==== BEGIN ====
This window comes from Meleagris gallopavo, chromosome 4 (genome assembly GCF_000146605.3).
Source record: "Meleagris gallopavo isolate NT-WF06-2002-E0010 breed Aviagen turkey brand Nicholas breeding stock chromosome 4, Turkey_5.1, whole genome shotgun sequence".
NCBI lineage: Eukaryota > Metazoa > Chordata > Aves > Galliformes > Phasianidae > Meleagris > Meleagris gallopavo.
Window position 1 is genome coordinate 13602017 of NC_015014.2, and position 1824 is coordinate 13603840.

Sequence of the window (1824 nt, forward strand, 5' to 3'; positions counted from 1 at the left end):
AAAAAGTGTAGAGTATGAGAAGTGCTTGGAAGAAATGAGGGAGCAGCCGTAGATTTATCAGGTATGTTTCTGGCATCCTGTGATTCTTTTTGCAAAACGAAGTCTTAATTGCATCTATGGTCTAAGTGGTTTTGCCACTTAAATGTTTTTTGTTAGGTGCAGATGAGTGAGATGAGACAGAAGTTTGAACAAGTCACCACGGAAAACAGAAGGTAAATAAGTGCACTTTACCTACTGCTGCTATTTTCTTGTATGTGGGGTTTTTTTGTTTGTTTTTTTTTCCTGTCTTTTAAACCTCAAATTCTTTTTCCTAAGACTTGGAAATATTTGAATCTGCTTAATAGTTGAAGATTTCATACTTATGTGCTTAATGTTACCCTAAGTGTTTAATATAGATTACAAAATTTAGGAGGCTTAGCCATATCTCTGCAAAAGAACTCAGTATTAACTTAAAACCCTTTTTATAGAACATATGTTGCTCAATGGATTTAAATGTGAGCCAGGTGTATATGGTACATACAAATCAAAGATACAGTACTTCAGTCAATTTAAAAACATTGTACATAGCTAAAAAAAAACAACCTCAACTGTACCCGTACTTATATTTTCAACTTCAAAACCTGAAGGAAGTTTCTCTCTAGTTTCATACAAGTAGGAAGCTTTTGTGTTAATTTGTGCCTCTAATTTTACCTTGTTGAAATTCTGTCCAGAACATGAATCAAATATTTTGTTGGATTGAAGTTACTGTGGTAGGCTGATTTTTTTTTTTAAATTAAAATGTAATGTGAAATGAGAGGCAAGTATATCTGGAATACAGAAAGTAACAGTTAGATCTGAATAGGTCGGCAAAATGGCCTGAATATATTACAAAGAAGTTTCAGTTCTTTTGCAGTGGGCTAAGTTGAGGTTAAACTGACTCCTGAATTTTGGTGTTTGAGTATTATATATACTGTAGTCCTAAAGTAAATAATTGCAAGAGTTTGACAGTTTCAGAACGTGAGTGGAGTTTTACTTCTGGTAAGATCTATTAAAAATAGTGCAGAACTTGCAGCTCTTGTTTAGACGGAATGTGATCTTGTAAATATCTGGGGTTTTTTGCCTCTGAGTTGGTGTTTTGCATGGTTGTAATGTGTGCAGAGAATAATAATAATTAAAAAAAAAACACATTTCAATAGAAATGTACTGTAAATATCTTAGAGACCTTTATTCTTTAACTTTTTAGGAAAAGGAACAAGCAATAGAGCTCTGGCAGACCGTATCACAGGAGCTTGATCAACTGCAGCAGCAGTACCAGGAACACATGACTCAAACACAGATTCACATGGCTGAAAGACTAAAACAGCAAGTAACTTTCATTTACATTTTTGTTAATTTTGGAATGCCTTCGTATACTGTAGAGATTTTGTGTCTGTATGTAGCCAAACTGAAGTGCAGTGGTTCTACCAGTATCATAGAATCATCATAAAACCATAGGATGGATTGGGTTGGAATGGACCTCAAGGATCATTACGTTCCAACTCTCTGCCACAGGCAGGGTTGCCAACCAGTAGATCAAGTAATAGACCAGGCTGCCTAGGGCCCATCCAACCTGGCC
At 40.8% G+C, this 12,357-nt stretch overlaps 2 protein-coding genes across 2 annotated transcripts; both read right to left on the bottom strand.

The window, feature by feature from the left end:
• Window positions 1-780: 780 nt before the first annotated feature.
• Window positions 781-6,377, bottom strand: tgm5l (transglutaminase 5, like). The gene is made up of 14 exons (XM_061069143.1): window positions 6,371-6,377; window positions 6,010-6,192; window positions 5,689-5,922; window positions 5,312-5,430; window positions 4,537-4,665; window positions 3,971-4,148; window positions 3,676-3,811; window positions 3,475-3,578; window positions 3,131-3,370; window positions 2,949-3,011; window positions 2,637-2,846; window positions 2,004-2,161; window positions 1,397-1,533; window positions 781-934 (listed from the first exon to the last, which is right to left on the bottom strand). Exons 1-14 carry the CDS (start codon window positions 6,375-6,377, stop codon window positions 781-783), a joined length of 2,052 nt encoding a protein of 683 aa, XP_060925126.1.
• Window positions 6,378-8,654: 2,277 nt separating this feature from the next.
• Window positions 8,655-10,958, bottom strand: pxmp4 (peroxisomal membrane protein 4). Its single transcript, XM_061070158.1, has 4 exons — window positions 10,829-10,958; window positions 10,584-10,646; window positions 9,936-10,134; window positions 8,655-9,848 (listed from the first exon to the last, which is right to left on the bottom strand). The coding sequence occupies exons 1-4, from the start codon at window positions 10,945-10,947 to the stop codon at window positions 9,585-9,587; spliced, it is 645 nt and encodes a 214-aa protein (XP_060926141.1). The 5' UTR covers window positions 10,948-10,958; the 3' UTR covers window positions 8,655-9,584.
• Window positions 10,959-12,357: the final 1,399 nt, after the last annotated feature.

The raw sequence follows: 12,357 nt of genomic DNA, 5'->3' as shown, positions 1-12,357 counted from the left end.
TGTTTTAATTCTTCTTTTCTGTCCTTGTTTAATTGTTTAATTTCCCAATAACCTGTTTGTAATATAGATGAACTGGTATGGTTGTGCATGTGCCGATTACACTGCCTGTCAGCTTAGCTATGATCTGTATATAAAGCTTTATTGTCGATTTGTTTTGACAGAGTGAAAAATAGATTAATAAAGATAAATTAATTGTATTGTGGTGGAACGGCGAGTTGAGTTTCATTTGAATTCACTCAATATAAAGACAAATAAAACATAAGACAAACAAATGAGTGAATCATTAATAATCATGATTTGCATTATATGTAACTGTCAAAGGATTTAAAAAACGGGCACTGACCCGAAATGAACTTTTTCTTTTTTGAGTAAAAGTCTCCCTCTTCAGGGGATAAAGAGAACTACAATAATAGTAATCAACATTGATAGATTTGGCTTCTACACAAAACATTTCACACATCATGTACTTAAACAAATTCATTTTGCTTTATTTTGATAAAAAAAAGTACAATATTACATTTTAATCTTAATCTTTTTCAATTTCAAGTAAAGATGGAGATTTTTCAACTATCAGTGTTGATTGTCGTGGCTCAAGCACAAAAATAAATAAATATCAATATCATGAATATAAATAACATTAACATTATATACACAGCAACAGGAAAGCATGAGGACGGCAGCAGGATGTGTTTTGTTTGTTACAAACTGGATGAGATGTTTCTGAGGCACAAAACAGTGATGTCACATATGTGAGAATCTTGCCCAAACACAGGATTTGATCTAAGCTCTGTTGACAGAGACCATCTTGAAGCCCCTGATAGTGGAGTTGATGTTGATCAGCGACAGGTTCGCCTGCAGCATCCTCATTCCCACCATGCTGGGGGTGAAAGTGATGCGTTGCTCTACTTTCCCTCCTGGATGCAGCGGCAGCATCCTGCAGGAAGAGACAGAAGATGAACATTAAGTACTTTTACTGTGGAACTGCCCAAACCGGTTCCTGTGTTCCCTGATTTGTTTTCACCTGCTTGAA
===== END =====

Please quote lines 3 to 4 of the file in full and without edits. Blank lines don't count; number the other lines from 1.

NCBI lineage: Eukaryota > Metazoa > Chordata > Aves > Galliformes > Phasianidae > Meleagris > Meleagris gallopavo.
Window position 1 is genome coordinate 13602017 of NC_015014.2, and position 1824 is coordinate 13603840.